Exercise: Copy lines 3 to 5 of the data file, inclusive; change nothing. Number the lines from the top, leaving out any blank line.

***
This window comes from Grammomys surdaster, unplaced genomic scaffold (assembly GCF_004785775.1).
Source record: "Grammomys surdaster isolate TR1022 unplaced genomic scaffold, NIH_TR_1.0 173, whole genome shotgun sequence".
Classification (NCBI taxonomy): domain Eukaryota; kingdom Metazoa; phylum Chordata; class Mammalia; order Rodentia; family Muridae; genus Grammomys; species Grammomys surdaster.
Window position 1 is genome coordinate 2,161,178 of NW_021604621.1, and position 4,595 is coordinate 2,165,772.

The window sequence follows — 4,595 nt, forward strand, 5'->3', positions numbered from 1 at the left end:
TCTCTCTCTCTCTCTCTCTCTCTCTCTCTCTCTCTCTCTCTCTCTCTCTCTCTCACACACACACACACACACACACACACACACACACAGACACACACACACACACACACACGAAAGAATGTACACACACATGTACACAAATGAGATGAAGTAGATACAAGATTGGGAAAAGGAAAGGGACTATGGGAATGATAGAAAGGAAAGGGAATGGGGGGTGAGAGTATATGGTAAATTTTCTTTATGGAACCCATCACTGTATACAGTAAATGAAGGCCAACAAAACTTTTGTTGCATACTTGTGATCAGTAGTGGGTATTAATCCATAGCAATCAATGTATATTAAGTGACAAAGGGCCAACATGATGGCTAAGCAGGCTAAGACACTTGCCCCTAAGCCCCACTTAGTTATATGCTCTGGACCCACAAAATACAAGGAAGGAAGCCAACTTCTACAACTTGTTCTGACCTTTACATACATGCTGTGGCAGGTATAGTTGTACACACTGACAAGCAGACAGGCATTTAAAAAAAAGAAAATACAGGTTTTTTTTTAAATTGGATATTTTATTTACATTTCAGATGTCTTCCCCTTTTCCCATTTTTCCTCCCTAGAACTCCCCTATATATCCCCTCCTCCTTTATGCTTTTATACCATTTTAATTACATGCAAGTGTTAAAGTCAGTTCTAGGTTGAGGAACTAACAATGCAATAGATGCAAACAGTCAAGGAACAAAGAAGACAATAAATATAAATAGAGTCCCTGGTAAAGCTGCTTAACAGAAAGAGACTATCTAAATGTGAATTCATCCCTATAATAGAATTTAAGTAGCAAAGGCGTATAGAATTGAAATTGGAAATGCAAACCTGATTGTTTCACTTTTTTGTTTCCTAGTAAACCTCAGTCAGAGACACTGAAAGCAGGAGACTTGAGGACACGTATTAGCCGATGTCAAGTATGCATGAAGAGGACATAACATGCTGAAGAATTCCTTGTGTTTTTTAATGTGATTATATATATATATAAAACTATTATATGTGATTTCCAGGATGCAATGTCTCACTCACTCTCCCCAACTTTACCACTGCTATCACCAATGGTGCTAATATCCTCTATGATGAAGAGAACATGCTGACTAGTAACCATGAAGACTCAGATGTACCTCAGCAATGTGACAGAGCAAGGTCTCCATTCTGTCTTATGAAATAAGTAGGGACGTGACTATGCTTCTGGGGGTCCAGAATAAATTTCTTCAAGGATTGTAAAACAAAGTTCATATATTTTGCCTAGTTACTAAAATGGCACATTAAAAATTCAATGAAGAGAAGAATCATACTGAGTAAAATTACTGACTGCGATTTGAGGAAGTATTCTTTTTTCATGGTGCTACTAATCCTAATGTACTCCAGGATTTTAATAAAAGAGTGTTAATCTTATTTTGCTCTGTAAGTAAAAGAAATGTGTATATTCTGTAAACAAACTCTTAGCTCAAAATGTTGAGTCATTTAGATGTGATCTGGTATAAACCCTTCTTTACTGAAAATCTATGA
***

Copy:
Classification (NCBI taxonomy): domain Eukaryota; kingdom Metazoa; phylum Chordata; class Mammalia; order Rodentia; family Muridae; genus Grammomys; species Grammomys surdaster.
Window position 1 is genome coordinate 2,161,178 of NW_021604621.1, and position 4,595 is coordinate 2,165,772.

The window sequence follows — 4,595 nt, forward strand, 5'->3', positions numbered from 1 at the left end: